Power and predation: The law's the law on harassment, but the game is rigged

Marius Fransman (pictured) was accused of sexual harassment earlier this year and the charges have been dropped to due to lack of evidence. But at what cost to the accuser, asks Rebecca Davis. (David Harrison)

Marius Fransman (pictured) was accused of sexual harassment earlier this year and the charges have been dropped to due to lack of evidence. But at what cost to the accuser, asks Rebecca Davis. (David Harrison)

I was at lunch with three women friends the other day when one of them raised the topic. “Guys,” Friend A said. “This dude I work with is being a bit harassy. And I’m not sure what to do about it.” 

The rest of us exchanged glances. All four of us are outspoken feminists — the kind often referred to by men as “strident”.

“You should be a bit cautious about this,” began Friend B. “Women who complain about sexual harassment often find themselves forced out …”

“How bad is it?” I asked. “Like is it something you can put up with at an acceptable level of emotional cost?”

I know a lot of feminists would consider these responses an unacceptable cop-out. They might ask: How will the system change if women do not report harassment? What about the future women who this man will go on to treat inappropriately, if he is never sanctioned? 

These questions are valid. But there is no getting around the fact that they fail to reflect an ugly reality of the workplace: that when women do speak up, the price they pay is sometimes enormous.

This week, the United Kingdom’s Advisory, Conciliation and Arbitration Service (Acas) published statistics showing a 51% drop in the number of sexual harassment claims against employers in the past year. Great news, right? 

Of course not. Acas simultaneously recorded a rise of 14% in calls to its helpline over the same period seeking advice over sexual discrimination.

“These numbers mask a deeper problem,” wrote The Telegraph. “Women are just too afraid to report sexual harassment to their employers.”

I have witnessed this repeatedly. One friend had a male boss grab and kiss her. She broke away in shock; he acted as if nothing had happened. She has a good job which she feared leaving in this economic climate. Her boss also owns the company. She still works for him, despite a number of other incidents of this nature.

Other examples are less dramatic, but still fall along the same spectrum of unwanted attention. Unnecessary touches or lingering hugs. Constantly having comments made about one’s appearance or dress. Being “jokily” pestered for a drink or date: “Why don’t you like me like I like you?” was the constant refrain of one male colleague to another friend. 

These experiences are run-of-the-mill. They are not flattering. They breed feelings of discomfort in the women I know who have experienced them, who also wonder if their employment is in some way contingent on their sexual desirability, not their competence.

This reality is by no means restricted to the corporate world. Academia is a hotbed of sexual harassment, particularly between older male academics and younger female charges.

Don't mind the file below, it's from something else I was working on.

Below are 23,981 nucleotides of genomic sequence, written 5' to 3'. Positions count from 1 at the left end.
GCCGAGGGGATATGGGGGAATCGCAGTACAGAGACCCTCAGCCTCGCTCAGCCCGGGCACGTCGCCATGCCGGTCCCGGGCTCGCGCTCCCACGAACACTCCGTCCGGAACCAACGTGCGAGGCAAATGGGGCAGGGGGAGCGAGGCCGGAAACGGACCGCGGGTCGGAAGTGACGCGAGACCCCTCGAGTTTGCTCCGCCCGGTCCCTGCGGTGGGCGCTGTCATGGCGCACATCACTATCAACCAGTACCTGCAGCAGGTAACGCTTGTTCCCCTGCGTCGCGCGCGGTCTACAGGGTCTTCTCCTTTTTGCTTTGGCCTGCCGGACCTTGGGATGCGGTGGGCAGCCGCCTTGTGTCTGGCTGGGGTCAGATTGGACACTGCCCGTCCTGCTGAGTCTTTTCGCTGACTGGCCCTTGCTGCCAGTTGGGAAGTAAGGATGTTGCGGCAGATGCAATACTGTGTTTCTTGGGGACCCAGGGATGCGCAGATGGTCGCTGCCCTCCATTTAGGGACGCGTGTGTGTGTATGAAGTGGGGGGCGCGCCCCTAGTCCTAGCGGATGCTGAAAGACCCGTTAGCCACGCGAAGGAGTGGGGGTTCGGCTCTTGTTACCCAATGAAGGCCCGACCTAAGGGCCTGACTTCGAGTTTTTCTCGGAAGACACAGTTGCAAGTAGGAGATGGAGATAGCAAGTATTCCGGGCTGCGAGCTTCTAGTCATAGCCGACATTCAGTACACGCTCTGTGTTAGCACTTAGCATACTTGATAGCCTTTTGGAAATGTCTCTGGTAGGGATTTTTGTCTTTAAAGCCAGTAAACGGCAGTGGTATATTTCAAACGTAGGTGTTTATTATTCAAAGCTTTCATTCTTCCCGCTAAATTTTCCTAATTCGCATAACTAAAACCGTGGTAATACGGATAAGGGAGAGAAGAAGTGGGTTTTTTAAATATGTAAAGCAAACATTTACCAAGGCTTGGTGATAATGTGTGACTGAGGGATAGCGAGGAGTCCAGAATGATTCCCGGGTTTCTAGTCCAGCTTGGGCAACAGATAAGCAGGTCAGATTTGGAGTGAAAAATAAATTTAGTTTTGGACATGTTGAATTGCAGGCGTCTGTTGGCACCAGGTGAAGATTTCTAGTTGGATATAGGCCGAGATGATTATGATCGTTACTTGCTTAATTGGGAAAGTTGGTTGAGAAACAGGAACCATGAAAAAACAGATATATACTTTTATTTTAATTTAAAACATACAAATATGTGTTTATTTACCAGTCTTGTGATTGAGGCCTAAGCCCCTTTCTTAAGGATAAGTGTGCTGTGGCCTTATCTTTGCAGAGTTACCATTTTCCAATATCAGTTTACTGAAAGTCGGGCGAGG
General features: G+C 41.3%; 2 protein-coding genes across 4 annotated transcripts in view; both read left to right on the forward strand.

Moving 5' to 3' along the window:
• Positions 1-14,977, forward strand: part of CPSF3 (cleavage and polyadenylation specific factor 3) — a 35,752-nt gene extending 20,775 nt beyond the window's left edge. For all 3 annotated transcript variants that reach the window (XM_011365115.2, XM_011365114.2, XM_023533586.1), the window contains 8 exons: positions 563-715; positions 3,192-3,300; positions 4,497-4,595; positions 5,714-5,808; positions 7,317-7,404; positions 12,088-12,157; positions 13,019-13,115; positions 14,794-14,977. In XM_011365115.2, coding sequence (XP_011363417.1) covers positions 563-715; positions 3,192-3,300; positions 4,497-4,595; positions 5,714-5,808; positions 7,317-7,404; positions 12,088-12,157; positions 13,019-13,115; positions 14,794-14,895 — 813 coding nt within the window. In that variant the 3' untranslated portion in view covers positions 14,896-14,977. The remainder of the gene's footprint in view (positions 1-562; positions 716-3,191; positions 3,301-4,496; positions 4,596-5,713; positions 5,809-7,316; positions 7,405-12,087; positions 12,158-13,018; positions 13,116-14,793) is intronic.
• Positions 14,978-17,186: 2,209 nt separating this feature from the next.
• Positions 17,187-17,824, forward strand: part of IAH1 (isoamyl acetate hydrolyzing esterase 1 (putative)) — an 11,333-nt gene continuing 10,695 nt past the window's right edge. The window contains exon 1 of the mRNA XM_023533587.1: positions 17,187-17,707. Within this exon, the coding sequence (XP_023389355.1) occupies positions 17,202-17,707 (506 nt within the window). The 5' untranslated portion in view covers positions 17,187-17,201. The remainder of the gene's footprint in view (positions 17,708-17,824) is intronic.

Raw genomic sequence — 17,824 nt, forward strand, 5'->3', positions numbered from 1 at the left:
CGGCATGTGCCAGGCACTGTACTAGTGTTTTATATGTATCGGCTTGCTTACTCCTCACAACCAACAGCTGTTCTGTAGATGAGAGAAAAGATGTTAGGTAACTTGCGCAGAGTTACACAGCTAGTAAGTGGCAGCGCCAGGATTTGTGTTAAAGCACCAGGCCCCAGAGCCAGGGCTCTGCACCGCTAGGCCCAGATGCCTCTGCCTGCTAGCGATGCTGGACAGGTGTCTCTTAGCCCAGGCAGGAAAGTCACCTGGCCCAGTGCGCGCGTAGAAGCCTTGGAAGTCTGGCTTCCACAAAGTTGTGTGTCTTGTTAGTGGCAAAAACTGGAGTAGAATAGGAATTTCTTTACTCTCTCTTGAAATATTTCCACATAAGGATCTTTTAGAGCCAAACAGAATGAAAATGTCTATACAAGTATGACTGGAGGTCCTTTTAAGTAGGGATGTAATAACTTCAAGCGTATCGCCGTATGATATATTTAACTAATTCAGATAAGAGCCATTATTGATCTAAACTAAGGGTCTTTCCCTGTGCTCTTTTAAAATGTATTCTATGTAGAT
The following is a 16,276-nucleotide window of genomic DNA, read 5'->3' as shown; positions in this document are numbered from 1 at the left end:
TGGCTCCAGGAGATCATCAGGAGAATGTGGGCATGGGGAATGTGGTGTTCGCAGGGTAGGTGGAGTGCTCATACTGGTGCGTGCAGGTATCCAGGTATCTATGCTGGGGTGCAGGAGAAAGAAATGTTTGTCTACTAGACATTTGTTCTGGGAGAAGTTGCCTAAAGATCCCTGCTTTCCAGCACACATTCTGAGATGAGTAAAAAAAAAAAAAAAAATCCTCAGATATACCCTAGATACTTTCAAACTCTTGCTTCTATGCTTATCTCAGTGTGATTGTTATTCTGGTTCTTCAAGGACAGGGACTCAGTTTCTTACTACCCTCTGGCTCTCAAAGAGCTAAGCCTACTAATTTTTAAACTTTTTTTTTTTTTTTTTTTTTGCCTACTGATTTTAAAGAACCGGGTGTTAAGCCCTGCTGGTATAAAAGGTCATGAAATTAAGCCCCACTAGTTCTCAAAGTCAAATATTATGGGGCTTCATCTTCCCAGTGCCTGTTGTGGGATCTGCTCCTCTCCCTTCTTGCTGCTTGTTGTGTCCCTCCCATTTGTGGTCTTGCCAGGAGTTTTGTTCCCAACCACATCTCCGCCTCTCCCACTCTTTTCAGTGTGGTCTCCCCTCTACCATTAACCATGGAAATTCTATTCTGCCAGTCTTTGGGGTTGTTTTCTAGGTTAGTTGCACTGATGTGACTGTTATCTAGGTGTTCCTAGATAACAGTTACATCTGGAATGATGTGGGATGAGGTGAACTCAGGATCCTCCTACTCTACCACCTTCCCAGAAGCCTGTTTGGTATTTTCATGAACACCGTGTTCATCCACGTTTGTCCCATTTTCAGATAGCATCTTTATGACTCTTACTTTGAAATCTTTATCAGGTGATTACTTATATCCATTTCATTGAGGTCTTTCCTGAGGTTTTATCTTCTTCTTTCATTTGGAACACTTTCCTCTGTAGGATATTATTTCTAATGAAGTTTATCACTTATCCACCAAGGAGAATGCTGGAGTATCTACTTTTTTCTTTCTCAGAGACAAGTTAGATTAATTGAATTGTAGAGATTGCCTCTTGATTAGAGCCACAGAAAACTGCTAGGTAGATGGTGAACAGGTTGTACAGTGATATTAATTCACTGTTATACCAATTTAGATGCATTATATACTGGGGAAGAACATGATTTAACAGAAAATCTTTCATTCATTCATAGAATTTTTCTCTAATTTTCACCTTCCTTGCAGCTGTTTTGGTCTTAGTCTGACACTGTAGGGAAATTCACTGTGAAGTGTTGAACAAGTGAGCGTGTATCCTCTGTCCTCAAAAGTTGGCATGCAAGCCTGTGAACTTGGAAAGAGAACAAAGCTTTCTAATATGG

Neither are nongovernmental organisations immune. In 1989, when female unionists demanded a sexual harassment code be introduced at labour federation Cosatu’s national congress, the notion was dismissed as unimportant.

Which brings us to politics. ANC Western Cape chairperson Marius Fransman, accused of sexual harassment in January, is off the hook. His 21-year-old accuser, Louisa Wynand, was informed by police in North West that they would not be proceeding with the charges against him because of a lack of evidence. 

Obviously, we need evidence to support legal charges. Do away with that and we forego one of the cornerstones of a civilised democracy. But would it have been worth it for Wynand to fabricate charges against Fransman?

Since bringing the charges against Fransman, Wynand resigned from her job and went into hiding. She told the Sunday Times in March that as well as moving homes, she had to dye her hair and change cellphone numbers. This is what happens when you mess with powerful men. 

Probably the most extreme example in this country has been that of “Khwezi”, the pseudonym of the woman who brought rape charges against Jacob Zuma and was subsequently forced to flee to the Netherlands.  

I have met Fransman a few times, and experienced him as very amiable. That has no bearing on whether or not he is capable of forcing a young female staffer to share a bed with him. Neither does a track record of commitment to social justice. 

Witness the case going down in the United States, where one of the world’s most admired experts on global ethics — Thomas Pogge — is accused of abusing his power to manipulate female students into sexual relationships.

When it comes to reporting sexual harassment, in the workplace or outside it, the deck is stacked against women. This is why I am inclined to believe women who face the loss of their careers and reputations when they report it. 

Innocent until proven guilty is an important principle. But so too is the right of women to report offences without fear.

Rebecca Davis

Rebecca Davis

Rebecca Davis has a master’s in English literature from Rhodes and a master’s in linguistics from Oxford University, UK. After a stint at the Oxford English Dictionary, she returned to South Africa, where she has been writing stories and columns for various publications, including the M&G. Her first book, Best White (And Other Anxious Delusions), came out in 2015. Read more from Rebecca Davis


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